Bridge Table, my 95th birthday & low expectations

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May 9, 2015

When bloggers quit blogging for weeks on end, as I have here at Bridge Table, it’s usually because they simply weary of it. For me, it’s also a case of low expectations for nonagenarians. If I beg off from loafing at the pool “to work” response is “What work, Maggy? You’re 95 for god’s sake.”

I have to not only create ongoing expectations for myself, but also motivate myself each day to work at them. Not that I’m complaining! At 95, I have an enviable life–far better than I ever expected. But then who expects to live to 95? Not me.

I offer this bit of wisdom to all of you out there much younger than me. Everyone tells you, it’s later than you think so carpe diem–sieze the day–and that’s true. In this millennium, however, I say you may live far longer than you expect. Are you ready for that?

I’m not sure I ever was–just kind of drifted into the remarkable age of 95–quite fit, pain-free (unless I sit too long at the computer), and with a circle of bridge-playing friends I enjoy every week. I don’t drive or do housework anymore (instructions from my physical therapist daughter who believes housework is dangerous when you have osteoporosis). I never was good at cleaning house anyway, but I do miss driving.

Reaching 80 was once my goal — born in 1920, that would mean living to 2000. Seemed like a nice round number to end one’s life. Didn’t happen! In my case, I barely noticed that key birthday–had a wonderful birthday party in Florida where I was spending a month in Cocoa Beach.

Back home in New Hampshire by April 2000, I just picked up where I left off, enjoying life and dabbling in research for the book about sociable bridge I had been intending to write for a couple decades.  Moved to Florida in 2003, celebrated 85th birthday in 2005 — still no book written.

Not until around 2007 did I get a bit edgy about time fleeting — resolved to write that damned bridge book before I turned 90 and actually did do that in 2009. One of few deadlines I’ve set and met in my long procrastinating life.

At least now, Bridge Table or What’s Trump Anyway? and this blog and its archives will survive out there in the Internet somewhere should somebody pick up my “cause” — the survival of sociable bridge — after I’m gone.

How’s my “cause” doing? Well, that’s one of the mysteries of bridge — you can only actually count serious players, but the ACBL invariably claims statistics that obviously inlude sociable players.

Moving to Florida, I no longer believe, as I used to, that sociable bridge would die with those of us who learned to play in the 50s and 60s. Here, however, in the land of early retirement, it’s clear that enough women took up sociable bridge through the 1970s so that the game should survive at least one more decade, maybe two.

No thanks to the ACBL! But that’s a topic for a separate blog.





4 Responses to Bridge Table, my 95th birthday & low expectations

  1. Pat, I will absolutely take a poll — I plan to play tomorrow (Monday) at the senior center — has more tables before the snowbirds left, but I’ll poll whatever shows up.

    Then I play on Friday mornings, and there should be at least 16 there – perhaps 20 and I’ll poll them as well.

    There is quite a large group who play on Merrit Island at the VFW building, it’s run as an ongoing fundraiser for their scholarship fund. I MAY be able to interest the couple who run it into taking a poll (I would make up the paperwork so they need only pass them out and collect them to make it easy as possible.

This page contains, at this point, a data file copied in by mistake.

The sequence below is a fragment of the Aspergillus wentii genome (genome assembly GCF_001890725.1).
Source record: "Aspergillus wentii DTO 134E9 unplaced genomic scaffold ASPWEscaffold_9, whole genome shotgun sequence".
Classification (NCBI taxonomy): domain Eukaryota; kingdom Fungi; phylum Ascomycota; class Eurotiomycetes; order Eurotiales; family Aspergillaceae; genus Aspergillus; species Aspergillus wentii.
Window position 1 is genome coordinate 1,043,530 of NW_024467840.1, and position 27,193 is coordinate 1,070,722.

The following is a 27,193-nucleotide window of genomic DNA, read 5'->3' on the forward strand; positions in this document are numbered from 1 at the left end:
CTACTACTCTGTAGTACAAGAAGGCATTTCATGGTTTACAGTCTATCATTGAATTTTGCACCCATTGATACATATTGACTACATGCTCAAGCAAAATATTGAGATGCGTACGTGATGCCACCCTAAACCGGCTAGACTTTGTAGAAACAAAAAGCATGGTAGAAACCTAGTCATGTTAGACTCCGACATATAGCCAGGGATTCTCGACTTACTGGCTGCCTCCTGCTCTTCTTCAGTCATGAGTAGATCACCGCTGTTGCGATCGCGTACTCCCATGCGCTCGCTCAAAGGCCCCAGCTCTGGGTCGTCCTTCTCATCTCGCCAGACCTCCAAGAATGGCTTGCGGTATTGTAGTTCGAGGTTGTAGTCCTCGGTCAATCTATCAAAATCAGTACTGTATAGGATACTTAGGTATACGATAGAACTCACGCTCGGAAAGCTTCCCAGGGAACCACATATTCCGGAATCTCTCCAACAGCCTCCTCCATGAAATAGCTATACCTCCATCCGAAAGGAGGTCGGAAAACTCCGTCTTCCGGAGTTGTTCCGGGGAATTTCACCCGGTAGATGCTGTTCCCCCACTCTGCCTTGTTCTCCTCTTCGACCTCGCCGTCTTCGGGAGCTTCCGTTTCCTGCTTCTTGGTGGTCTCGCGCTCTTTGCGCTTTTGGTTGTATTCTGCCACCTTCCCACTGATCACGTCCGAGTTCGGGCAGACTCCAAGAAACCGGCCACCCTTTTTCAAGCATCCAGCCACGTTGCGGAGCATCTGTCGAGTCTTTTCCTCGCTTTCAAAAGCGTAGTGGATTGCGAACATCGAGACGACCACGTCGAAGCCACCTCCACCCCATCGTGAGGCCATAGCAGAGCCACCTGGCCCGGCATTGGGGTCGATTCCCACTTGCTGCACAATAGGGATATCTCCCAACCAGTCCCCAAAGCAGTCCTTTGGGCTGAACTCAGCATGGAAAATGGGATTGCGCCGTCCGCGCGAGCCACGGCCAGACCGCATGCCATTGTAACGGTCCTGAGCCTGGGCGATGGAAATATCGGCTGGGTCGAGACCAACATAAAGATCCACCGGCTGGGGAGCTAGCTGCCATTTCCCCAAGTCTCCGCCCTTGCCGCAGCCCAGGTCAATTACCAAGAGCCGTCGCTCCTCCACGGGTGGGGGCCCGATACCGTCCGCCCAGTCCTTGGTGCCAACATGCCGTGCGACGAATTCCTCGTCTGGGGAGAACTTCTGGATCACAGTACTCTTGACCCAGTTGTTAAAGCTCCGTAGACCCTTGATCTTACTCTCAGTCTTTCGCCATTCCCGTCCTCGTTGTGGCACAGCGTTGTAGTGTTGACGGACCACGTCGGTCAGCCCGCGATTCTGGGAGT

I know what I do — no weak twos, but I declare a kind of bastardized version because I DO DO 2 Clubs strong but need to have only 19-21 points. Whereas true weak 2 I think you need to have 21 or 22? I call my system 1 club, 2 club, 3 club 4 and 1 and 2 mean same thing — looking for a suit just that I want them to answer no matter what if I bid 2. Come to think of it, I hate when people leave me in 1 Club! Give me a five card suit or 1 NT if none. I would drive you and your players MAD!

    So glad to hear from you! maggy
    Maggy Simony recently posted…Bridge Memorabilia: A duplicate board from World War IIMy Profile

  2. You inspire me so much. Happiest of birthdays to my favorite blogger in the WWW

  3. Hi Maggy! First a belated happy 95th. Sounds like you are doing great — late blog or not.

    I recently was looking for statistics on the number of bridge players in the US. ACBL membership is in the 160,000’s but I was unable to find a number for social players. Estimates are in the millions but nothing specific. one thing is certain, you are the clear majority.

    My own crusade is for bridge teachers to recognize that. More and more recently, teachers are advocating the 2-over-1 bidding system used by many duplicate players. In that system a 1NT response to a 1H or 1S opening bid can show as much as 12 points and opener is usually not supposed to pass 1NT. What happens when students graduate and play socially as so many do? There’s more to the system, which I actually play myself but how can it be right for a beginner?

    Advocates liken changing to this system to the change to weak 2 openings with the artificial 2C bid as the only strong forcing opening as if weak 2’s are universal now. I know there are still some social players who treat all 2 openings as forcing.

    I have questions for you and would like to share your answer at the annual bridge teachers convention in August.
    About what % do not use weak 2’s.
    Do you? If you do, do you remember when you changed?
    Do you have any idea of the % of social players who have taken one or more bridge courses and their reactions to those courses?

    I’d love input from you or any of your readers.

    Thanks and keep on keepin’ on! You’re terrific.

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